As a result of the recent agreement on Iran's nuclear program, over the next 15 years Iran will refrain from enriching or acquiring materials such as uranium or plutonium for use in nuclear weapons. In exchange, the United Nations Security Council, Europe and the United States will begin to lift the sanctions currently in place against Iran.

However, the accord still leaves room for Iran to emerge as a nuclear threshold power over the long term. Israel's continued opposition to the agreement is thus not unfounded.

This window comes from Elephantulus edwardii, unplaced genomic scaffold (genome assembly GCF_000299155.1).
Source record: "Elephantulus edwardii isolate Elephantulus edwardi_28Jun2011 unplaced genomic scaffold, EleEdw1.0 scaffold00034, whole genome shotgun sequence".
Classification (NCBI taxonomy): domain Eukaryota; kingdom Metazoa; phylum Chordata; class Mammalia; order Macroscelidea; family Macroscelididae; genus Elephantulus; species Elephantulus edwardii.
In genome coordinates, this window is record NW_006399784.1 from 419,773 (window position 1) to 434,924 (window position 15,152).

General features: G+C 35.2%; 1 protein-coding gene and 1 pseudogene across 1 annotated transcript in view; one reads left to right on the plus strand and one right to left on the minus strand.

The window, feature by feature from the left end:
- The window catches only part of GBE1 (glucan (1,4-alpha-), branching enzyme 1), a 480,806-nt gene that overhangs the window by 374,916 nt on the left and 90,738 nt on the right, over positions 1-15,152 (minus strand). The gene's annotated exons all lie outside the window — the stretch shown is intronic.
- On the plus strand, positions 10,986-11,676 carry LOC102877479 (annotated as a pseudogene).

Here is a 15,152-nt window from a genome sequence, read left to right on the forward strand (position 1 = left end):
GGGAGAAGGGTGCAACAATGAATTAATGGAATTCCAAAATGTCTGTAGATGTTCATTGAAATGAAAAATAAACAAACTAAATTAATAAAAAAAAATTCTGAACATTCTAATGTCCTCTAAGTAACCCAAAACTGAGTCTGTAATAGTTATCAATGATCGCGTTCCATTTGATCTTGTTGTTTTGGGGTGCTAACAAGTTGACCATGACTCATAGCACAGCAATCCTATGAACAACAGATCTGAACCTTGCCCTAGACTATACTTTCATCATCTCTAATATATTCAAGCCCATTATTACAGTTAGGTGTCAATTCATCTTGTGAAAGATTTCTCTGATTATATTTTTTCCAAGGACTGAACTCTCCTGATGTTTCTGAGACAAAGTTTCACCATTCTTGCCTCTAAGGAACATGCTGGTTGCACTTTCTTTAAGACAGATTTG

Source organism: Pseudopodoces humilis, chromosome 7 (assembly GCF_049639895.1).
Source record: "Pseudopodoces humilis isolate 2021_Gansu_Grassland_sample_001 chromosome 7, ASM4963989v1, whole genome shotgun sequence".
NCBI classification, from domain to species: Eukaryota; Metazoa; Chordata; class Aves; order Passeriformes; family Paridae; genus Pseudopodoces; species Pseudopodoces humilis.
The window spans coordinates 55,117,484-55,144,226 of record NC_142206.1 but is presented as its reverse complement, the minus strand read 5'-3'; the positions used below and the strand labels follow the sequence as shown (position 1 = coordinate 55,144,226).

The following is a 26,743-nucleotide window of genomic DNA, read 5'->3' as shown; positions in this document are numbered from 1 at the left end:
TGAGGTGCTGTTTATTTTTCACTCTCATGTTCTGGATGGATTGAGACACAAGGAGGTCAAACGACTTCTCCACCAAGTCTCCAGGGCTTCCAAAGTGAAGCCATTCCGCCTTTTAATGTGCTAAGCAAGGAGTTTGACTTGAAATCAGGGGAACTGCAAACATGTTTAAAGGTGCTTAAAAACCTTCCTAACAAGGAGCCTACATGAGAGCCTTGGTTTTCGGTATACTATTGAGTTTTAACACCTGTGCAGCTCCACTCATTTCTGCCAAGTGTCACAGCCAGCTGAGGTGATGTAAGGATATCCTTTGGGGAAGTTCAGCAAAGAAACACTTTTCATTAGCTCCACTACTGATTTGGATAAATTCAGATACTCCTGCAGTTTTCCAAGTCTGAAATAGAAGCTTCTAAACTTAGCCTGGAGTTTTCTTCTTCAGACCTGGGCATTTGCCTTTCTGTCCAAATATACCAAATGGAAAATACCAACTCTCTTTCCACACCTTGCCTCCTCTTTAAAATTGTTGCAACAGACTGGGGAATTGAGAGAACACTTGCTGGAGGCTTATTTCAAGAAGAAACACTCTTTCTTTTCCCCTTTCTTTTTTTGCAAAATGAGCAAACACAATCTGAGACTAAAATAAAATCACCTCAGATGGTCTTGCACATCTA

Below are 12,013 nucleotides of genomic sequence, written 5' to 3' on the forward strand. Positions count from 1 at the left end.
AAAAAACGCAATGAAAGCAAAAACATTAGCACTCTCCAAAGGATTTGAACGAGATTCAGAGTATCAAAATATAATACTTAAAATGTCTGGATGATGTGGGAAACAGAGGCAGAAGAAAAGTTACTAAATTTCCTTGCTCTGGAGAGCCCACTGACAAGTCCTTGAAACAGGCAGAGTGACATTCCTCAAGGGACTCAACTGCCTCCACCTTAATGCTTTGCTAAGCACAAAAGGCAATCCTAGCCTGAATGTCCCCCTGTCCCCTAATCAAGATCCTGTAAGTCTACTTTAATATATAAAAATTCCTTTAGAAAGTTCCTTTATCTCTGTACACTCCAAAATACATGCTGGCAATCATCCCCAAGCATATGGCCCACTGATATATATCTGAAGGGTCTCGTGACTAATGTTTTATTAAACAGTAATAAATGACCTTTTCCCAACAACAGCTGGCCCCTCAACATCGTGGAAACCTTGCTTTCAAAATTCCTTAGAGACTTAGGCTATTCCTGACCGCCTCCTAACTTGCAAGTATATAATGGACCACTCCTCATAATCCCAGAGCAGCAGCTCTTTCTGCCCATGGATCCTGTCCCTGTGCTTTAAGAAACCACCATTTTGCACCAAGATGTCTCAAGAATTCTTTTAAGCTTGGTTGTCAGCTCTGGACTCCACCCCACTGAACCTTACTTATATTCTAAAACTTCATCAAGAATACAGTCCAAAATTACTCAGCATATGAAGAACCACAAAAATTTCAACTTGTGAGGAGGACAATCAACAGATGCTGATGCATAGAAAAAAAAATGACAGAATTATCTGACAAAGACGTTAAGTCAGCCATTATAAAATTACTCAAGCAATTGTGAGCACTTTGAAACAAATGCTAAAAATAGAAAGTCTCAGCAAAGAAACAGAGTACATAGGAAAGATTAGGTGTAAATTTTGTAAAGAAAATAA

Another rival in the region, Saudi Arabia, is also privately less than sanguine about the new detente between the U.S. and Iran. Ever since the establishment of the Shiite regime in Iraq, the opposition of Sunni Iraqis has intensified, putting the country well on its way to becoming a failed state. This also means the gradual loss of Iraq's function as a "buffer zone" between the predominantly Shiite Iran and the overwhelmingly Sunni Saudi Arabia. Indeed, what's currently unfolding in Yemen is a proxy war between those two powers.